Perched on the rocky flank of 9,980-foot Sunrise Peak, and overlooking a sprawling alpine meadow, Sunrise High Sierra Camp (HSC) is one of Yosemite’s five high country camp areas, and renowned for its spectacular sunrises and sunsets. Situated at an elevation of 9,350 feet, and surrounded by polished granite, the camp lies near a busy junction on the acclaimed John Muir Trail (JMT). There are two main routes for accessing the Sunrise camp area. The most commonly used approach is hiking the JMT south from the Cathedral Lakes Trailhead for 7.3 miles. From the western Tuolumne Meadows area, this route gains 1,660 feet of elevation to cross 9,940-foot Cathedral Pass before dropping into the Sunrise area. A shorter, albeit more strenuous, route from the west side of Tenaya Lake climbs 1,880 feet over 5.1 miles. Whichever route you take to get there, the views are equally stunning along the way.
The HSC at Sunrise offers nine tent cabins that can accommodate a maximum of 34 guests. Cabins are equipped with bunks, but campers must provide their own linens or sleeping bags. Camp guests are provided family-style breakfasts and dinners by the camp host and chef. A vault toilet is available, as well as backcountry shower and laundry basins. Scoring an overnight stay in one of Sunrise’s cabins requires entering the annual HSC lottery, which takes place the winter before the next summer hiking season. Due to high demand, limited space, and the 2–3 month accessibility season, camps sell out quickly. If you don’t get a cabin space, you can tent camp nearby with a valid backcountry permit. This is primitive wilderness camping, so you should follow Leave No Trace guidelines. You can still opt to purchase meals at the camp so you don’t have to cook in camp. HSC cabin rates are $159/person/night; meals only are $80/person/night; kids rates are available.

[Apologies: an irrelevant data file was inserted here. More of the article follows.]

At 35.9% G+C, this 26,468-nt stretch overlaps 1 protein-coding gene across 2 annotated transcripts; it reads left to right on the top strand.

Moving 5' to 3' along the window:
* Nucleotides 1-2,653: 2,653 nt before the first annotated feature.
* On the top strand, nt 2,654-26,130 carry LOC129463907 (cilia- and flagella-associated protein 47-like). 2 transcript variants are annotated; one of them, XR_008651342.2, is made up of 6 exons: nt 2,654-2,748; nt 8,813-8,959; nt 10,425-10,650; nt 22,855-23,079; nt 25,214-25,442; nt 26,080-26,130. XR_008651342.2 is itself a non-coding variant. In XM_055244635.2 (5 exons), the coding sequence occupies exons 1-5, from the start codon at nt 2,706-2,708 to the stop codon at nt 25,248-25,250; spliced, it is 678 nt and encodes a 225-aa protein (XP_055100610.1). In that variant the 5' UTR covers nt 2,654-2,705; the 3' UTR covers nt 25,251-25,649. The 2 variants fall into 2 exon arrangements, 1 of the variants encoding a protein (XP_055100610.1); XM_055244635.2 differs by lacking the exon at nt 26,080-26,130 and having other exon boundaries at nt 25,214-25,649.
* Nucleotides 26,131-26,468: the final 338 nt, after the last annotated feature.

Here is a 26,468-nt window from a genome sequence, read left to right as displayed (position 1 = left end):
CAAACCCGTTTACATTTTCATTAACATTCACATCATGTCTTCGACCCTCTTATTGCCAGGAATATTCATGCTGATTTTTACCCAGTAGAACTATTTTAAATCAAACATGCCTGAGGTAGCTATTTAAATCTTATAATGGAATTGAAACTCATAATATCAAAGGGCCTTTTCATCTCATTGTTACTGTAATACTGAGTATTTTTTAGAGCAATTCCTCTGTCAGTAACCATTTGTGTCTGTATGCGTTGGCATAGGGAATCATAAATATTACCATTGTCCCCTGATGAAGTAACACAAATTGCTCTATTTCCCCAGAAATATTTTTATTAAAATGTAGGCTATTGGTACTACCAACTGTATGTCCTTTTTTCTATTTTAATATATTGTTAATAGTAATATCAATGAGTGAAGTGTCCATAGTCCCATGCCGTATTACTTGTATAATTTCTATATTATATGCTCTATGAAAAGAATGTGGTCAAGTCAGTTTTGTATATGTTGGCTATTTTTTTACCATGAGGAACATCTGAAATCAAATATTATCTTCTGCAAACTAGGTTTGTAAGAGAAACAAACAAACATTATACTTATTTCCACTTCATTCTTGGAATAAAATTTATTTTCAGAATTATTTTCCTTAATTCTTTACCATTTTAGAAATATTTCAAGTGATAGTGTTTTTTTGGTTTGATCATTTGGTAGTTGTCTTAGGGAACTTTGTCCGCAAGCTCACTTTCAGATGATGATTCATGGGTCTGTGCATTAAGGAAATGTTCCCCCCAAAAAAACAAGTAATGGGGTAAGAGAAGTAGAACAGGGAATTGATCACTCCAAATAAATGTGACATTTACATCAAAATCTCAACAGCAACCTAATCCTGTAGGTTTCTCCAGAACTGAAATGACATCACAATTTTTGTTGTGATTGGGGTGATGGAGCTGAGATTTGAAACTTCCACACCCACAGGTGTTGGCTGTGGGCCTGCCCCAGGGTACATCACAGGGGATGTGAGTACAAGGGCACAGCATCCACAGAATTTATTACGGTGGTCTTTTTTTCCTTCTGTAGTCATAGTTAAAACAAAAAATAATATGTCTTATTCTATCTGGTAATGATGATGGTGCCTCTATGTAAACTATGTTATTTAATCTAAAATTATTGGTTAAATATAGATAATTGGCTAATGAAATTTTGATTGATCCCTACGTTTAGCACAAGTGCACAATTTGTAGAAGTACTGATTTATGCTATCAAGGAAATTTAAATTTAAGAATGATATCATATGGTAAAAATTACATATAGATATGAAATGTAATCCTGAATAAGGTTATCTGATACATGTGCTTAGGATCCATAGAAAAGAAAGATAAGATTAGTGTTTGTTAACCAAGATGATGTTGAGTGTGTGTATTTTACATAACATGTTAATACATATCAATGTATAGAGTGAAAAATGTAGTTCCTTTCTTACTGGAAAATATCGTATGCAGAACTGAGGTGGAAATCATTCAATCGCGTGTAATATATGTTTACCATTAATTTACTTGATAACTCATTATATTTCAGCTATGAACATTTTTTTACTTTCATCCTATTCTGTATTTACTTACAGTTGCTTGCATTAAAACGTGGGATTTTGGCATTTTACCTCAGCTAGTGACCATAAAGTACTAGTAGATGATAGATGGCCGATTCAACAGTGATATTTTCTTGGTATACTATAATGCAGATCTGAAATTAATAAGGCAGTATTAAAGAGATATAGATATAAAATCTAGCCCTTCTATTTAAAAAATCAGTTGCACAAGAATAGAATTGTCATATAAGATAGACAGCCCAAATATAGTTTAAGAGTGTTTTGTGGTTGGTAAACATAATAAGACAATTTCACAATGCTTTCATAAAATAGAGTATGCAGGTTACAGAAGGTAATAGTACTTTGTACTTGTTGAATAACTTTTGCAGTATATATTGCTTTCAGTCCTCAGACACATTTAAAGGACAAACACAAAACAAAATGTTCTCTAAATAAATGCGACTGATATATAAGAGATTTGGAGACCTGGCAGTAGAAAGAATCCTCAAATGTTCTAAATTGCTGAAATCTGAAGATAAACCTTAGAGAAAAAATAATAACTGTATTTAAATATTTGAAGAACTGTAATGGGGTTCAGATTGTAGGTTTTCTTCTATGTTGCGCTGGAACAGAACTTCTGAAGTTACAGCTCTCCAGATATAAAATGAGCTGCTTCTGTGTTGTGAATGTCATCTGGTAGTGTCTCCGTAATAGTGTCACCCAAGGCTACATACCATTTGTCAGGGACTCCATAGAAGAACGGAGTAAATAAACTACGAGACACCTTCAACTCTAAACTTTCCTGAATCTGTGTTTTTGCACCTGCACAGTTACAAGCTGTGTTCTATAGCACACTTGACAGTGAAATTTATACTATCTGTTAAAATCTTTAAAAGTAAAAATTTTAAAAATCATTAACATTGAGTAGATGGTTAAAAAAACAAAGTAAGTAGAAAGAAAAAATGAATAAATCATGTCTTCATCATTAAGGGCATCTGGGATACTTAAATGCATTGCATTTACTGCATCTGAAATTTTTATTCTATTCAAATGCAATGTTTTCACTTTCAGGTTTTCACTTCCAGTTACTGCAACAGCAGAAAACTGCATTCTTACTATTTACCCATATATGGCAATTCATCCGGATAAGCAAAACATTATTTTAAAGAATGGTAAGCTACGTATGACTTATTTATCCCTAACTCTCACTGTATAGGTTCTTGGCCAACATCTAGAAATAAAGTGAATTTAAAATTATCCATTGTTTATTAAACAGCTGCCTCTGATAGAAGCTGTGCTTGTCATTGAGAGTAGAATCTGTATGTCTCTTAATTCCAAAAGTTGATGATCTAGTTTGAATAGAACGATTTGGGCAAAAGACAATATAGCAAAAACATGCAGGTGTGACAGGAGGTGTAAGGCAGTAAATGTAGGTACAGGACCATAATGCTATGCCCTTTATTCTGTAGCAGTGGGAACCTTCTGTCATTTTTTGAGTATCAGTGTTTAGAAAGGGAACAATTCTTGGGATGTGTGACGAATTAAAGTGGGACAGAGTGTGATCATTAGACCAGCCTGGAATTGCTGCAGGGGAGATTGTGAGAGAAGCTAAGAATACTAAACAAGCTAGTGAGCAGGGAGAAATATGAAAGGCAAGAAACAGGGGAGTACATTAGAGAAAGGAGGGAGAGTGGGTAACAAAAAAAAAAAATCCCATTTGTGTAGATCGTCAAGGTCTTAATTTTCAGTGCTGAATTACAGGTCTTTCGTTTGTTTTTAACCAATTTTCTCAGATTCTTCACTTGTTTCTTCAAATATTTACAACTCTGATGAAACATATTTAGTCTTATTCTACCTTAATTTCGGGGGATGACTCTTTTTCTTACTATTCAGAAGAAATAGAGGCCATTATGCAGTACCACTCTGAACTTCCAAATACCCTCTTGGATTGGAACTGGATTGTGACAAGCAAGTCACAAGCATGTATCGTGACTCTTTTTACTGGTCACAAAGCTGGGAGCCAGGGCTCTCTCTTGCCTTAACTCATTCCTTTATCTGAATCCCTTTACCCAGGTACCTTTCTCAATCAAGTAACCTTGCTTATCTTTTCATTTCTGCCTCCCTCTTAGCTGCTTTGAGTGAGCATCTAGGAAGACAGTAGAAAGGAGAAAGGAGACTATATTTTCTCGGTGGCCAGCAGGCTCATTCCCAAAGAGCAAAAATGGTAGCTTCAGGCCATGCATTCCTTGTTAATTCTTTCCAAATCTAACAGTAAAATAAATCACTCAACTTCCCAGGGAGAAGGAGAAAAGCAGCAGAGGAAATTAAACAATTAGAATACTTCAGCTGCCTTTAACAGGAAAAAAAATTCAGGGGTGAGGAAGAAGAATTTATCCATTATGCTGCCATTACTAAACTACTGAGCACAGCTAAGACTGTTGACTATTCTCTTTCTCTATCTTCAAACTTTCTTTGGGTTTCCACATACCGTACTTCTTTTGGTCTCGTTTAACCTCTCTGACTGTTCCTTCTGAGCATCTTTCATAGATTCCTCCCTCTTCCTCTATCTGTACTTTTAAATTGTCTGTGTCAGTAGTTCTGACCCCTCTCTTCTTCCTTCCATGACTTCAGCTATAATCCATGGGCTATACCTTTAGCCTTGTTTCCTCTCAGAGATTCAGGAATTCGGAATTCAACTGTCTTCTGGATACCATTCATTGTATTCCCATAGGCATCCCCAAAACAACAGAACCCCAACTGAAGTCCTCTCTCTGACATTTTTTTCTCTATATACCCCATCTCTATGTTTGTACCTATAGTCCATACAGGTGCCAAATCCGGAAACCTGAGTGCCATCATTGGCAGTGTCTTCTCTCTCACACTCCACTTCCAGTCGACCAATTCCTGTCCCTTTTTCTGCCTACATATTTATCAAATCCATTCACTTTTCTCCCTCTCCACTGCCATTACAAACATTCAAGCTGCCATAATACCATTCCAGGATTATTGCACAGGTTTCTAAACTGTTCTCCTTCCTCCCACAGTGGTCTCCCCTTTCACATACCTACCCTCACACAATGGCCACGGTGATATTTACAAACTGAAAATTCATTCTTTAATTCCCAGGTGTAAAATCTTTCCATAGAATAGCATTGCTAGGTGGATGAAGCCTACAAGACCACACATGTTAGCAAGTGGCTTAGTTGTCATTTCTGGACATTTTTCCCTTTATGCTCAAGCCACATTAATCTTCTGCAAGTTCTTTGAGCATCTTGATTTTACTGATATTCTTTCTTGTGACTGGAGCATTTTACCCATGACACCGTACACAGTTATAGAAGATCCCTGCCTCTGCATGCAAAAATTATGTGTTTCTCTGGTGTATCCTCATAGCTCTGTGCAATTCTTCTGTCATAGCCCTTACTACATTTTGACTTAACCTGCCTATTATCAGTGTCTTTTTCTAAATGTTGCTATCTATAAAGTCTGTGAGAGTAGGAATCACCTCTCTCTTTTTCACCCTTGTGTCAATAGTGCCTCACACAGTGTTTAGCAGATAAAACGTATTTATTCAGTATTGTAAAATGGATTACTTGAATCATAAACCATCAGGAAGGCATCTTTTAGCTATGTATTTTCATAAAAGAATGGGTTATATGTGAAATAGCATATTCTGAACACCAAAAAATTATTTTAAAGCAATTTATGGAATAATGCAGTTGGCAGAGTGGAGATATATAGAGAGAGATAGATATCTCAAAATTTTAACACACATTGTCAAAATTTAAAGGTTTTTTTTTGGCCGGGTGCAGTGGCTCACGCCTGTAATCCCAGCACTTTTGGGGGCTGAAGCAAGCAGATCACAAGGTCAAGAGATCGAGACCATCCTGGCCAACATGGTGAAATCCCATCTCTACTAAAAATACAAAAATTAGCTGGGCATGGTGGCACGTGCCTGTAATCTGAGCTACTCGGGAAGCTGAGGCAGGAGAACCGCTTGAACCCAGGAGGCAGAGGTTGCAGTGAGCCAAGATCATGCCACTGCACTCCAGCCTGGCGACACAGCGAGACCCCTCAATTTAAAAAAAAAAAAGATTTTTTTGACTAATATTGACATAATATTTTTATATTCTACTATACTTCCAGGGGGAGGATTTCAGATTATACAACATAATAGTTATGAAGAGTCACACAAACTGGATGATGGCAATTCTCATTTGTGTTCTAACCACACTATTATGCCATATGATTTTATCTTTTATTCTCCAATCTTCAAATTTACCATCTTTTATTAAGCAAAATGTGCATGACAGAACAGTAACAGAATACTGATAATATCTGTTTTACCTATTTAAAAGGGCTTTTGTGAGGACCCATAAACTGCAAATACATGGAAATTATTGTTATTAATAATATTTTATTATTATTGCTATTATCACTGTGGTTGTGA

The Sunrise HSC is the perfect basecamp for exploring the Sunrise and Cathedral Lakes areas, or as a convenient campsite on part of a larger HSC loop. Due to its location right along the popular John Muir Trail, however, you should expect lots of company—this is not where you go to find solitude in Yosemite. This is where you go for spectacular High Sierra scenery, including the horn-shaped, 10,600-foot Tresidder Peak, the craggy, 10,970-foot Echo Peaks, and the dual-pronged, 10,910-foot Cathedral Peak. If you’ve got the gumption for a 12.4-mile round trip that gains another 1,880 feet of elevation, you can use Sunrise as the launch point for a hike to the top of 9,930-foot Clouds Rest. The view from this skyscraping perch takes in the entire Yosemite Valley, with all its iconic landmarks: Half Dome, North Dome, Glacier Point, Sentinel Dome, Cathedral Rocks and El Capitan.